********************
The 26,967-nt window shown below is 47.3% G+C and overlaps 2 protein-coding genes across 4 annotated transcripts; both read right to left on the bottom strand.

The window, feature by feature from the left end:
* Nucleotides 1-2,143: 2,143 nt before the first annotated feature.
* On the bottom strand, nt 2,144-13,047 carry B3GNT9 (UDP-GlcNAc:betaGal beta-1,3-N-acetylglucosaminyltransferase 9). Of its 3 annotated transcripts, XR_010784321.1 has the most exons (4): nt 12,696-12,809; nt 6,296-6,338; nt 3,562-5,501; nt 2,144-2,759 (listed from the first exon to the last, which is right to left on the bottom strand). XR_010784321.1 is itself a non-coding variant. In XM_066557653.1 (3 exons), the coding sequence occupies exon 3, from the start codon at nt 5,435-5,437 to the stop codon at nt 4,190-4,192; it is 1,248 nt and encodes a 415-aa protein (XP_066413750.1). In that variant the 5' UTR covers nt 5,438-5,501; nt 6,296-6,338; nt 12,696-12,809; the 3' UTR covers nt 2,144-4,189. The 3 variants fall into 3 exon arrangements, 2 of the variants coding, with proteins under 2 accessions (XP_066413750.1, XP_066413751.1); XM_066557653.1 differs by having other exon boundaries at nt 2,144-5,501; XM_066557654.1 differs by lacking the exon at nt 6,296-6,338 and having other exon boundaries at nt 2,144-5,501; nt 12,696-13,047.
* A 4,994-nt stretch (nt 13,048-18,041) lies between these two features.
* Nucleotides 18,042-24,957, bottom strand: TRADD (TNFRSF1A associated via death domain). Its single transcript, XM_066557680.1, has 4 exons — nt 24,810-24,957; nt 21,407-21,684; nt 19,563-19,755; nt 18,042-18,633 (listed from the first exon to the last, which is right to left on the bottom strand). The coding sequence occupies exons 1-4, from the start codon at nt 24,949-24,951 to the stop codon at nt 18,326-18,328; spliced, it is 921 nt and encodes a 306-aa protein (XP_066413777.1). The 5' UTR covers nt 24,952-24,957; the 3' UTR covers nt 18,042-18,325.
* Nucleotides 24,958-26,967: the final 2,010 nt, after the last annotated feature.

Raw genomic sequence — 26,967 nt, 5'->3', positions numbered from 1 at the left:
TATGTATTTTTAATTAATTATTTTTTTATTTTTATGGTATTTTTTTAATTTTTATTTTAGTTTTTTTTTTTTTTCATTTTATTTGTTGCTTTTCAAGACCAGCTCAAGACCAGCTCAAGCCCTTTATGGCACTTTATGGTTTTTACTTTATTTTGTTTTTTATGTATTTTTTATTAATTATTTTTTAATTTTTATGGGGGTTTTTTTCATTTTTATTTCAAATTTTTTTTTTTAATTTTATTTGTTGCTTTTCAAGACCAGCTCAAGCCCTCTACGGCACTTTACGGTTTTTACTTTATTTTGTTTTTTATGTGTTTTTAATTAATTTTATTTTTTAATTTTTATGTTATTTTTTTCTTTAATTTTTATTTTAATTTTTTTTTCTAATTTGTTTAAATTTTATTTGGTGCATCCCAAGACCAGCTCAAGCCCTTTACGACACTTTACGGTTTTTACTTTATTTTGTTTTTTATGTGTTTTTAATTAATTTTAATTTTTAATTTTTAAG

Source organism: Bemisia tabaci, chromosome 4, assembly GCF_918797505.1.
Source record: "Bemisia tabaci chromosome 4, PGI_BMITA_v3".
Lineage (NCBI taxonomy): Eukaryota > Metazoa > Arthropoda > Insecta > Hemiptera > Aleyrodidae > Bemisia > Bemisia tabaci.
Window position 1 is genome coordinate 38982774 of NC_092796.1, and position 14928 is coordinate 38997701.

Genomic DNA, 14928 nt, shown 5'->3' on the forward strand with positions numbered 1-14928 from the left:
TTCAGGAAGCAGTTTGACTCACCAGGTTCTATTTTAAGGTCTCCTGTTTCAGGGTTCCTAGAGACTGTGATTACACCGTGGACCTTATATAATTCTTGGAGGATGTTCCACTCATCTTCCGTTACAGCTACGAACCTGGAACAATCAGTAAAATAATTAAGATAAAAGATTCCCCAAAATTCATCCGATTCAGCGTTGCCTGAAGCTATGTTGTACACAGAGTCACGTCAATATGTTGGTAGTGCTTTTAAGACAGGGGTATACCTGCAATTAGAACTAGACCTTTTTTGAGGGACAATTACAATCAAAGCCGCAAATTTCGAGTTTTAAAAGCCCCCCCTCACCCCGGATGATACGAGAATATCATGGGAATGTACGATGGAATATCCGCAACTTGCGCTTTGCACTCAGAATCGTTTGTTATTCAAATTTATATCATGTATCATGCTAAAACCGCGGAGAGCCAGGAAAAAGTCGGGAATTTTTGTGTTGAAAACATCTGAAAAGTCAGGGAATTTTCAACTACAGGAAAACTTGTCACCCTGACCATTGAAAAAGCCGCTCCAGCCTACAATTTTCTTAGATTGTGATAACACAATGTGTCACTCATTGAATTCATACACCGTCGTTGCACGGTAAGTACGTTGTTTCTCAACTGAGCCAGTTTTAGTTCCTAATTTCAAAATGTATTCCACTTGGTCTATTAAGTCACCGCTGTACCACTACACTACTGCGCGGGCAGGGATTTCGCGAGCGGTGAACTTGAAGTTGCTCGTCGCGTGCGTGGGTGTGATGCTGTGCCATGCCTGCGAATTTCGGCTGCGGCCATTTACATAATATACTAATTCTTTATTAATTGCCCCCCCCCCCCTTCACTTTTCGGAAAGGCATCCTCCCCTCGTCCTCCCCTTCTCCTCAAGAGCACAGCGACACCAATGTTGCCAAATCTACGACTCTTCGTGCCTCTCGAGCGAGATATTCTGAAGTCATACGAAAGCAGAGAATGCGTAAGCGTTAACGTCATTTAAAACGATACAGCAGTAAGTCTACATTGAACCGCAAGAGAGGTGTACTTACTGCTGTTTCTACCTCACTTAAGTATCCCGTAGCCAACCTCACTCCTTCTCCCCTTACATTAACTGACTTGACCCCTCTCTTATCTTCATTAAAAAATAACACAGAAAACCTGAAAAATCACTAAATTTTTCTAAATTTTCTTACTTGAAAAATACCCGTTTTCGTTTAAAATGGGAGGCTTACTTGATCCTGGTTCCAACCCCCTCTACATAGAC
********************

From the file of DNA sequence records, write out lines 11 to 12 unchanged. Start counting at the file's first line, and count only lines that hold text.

Source record: "Bemisia tabaci chromosome 4, PGI_BMITA_v3".
Lineage (NCBI taxonomy): Eukaryota > Metazoa > Arthropoda > Insecta > Hemiptera > Aleyrodidae > Bemisia > Bemisia tabaci.